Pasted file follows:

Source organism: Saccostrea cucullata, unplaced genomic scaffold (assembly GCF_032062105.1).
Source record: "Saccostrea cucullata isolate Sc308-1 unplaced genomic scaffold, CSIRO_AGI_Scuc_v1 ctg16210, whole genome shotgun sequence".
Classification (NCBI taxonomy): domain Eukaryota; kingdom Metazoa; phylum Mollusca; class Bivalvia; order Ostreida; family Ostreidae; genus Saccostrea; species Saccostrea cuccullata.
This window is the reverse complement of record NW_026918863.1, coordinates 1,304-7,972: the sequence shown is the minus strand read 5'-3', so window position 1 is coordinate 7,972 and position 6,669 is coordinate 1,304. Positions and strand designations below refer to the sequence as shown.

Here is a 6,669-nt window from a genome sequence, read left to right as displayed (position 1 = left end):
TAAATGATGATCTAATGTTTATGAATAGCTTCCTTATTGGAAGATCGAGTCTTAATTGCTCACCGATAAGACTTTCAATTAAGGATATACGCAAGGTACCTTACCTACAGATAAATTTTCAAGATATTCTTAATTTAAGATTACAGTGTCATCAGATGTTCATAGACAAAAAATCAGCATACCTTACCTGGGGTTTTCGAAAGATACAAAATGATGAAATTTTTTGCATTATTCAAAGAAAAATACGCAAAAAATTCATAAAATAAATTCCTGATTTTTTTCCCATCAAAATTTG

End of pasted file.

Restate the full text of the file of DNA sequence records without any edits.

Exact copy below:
Source organism: Saccostrea cucullata, unplaced genomic scaffold (assembly GCF_032062105.1).
Source record: "Saccostrea cucullata isolate Sc308-1 unplaced genomic scaffold, CSIRO_AGI_Scuc_v1 ctg16210, whole genome shotgun sequence".
Classification (NCBI taxonomy): domain Eukaryota; kingdom Metazoa; phylum Mollusca; class Bivalvia; order Ostreida; family Ostreidae; genus Saccostrea; species Saccostrea cuccullata.
This window is the reverse complement of record NW_026918863.1, coordinates 1,304-7,972: the sequence shown is the minus strand read 5'-3', so window position 1 is coordinate 7,972 and position 6,669 is coordinate 1,304. Positions and strand designations below refer to the sequence as shown.

Here is a 6,669-nt window from a genome sequence, read left to right as displayed (position 1 = left end):
TAAATGATGATCTAATGTTTATGAATAGCTTCCTTATTGGAAGATCGAGTCTTAATTGCTCACCGATAAGACTTTCAATTAAGGATATACGCAAGGTACCTTACCTACAGATAAATTTTCAAGATATTCTTAATTTAAGATTACAGTGTCATCAGATGTTCATAGACAAAAAATCAGCATACCTTACCTGGGGTTTTCGAAAGATACAAAATGATGAAATTTTTTGCATTATTCAAAGAAAAATACGCAAAAAATTCATAAAATAAATTCCTGATTTTTTTCCCATCAAAATTTG